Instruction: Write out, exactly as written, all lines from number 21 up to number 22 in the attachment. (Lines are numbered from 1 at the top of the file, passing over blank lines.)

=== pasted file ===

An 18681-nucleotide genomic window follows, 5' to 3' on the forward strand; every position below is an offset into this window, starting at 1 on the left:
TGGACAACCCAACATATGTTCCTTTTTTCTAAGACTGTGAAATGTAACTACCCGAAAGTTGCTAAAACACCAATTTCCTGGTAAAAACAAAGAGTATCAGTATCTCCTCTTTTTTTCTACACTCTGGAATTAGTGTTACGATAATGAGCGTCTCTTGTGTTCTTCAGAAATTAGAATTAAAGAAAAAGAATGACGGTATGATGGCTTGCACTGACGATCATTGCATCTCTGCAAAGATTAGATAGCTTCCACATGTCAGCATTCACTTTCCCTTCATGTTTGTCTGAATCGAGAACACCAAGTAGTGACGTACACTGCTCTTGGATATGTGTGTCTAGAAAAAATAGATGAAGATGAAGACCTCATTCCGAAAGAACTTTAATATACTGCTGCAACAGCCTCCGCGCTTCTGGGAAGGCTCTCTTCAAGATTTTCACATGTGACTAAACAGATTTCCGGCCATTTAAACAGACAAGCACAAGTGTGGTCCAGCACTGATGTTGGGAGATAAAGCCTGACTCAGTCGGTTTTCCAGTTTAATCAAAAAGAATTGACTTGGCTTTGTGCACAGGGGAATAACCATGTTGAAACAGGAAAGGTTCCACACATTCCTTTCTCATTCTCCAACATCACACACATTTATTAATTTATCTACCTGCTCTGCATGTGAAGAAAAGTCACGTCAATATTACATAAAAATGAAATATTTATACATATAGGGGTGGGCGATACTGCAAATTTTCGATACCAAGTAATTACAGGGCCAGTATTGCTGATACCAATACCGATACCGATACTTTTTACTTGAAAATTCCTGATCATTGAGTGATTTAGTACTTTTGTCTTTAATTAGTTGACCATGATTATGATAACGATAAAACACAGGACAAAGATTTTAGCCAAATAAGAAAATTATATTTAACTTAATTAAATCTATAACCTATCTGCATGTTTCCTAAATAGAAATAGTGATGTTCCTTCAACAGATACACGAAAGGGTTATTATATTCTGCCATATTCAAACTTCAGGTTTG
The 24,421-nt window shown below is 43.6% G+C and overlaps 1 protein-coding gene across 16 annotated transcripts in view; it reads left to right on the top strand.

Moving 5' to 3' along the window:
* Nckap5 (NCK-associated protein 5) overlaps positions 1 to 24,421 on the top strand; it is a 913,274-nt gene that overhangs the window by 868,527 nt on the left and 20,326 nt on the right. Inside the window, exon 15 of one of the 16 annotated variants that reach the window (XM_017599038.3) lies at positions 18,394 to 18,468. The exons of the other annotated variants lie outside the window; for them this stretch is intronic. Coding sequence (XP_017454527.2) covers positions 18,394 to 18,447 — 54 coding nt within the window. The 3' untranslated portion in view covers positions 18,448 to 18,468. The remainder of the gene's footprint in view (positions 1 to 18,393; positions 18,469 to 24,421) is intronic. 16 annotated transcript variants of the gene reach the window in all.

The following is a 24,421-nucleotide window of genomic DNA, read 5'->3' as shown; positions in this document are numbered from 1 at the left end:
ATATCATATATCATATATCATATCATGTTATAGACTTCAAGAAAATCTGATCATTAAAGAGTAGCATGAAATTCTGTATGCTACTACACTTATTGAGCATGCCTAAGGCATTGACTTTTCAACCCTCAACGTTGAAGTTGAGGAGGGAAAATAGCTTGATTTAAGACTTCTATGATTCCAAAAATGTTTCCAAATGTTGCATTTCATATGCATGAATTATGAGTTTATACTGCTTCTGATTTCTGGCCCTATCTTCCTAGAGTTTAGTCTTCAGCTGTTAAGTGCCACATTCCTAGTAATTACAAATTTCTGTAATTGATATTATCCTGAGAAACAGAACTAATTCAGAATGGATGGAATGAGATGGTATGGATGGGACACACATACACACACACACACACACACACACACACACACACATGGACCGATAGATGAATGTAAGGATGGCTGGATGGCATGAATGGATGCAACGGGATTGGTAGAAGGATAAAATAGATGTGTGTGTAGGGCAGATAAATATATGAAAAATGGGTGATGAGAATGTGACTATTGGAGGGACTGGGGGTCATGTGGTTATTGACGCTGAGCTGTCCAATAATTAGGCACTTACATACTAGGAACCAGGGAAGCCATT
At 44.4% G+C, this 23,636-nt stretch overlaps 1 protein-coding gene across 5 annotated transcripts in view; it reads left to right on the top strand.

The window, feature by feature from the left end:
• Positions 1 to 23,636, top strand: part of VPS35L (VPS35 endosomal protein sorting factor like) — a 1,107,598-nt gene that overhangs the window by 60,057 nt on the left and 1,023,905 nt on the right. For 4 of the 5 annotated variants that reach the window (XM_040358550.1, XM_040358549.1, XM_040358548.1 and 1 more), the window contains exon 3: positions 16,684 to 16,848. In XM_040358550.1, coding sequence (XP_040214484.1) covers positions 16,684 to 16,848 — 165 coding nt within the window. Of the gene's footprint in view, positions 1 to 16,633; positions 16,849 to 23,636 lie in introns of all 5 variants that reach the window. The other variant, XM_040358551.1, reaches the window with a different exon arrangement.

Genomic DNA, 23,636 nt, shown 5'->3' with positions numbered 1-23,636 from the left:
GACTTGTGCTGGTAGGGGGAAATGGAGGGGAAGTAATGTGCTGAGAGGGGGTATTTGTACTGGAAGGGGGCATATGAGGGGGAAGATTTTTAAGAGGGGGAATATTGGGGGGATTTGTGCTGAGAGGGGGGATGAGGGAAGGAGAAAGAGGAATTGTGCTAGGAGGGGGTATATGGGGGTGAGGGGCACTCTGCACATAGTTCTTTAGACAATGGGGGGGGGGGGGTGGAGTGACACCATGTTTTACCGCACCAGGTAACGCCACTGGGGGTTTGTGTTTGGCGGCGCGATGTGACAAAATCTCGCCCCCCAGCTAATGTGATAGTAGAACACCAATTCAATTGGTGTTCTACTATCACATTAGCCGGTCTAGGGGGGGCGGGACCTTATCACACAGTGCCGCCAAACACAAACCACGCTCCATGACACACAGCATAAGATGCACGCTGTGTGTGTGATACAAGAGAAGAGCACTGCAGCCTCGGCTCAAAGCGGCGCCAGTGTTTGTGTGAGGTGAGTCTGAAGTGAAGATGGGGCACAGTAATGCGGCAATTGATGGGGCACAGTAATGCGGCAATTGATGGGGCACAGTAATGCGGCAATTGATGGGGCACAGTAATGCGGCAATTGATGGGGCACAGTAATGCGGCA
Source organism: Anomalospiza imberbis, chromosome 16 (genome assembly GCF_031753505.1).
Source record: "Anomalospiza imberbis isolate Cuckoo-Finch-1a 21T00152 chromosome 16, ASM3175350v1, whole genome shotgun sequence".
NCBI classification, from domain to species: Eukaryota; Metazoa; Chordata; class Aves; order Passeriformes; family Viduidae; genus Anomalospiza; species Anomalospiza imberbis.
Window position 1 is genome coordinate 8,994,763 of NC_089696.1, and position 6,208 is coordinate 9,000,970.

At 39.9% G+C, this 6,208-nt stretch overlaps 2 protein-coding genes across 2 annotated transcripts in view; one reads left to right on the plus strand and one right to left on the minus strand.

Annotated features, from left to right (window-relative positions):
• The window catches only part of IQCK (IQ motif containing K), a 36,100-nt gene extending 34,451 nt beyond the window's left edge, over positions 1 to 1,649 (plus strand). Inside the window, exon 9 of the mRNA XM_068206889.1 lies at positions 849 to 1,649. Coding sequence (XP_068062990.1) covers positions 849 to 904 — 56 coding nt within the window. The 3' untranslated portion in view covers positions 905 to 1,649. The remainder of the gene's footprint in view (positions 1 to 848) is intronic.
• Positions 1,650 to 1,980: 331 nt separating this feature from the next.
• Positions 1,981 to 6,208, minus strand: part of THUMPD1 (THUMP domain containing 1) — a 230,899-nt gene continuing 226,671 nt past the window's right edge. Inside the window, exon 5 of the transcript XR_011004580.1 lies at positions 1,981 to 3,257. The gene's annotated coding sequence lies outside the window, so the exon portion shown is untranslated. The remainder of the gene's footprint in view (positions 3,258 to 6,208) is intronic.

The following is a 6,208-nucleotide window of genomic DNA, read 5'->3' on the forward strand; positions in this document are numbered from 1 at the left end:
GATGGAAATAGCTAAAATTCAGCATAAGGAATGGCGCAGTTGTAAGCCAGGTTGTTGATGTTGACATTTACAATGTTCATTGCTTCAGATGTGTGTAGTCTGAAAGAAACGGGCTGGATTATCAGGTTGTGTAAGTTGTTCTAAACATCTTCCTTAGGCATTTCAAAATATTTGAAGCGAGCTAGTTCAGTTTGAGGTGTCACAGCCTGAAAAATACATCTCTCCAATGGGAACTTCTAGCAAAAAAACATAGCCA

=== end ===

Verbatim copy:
• Positions 1,981 to 6,208, minus strand: part of THUMPD1 (THUMP domain containing 1) — a 230,899-nt gene continuing 226,671 nt past the window's right edge. Inside the window, exon 5 of the transcript XR_011004580.1 lies at positions 1,981 to 3,257. The gene's annotated coding sequence lies outside the window, so the exon portion shown is untranslated. The remainder of the gene's footprint in view (positions 3,258 to 6,208) is intronic.

The following is a 6,208-nucleotide window of genomic DNA, read 5'->3' on the forward strand; positions in this document are numbered from 1 at the left end: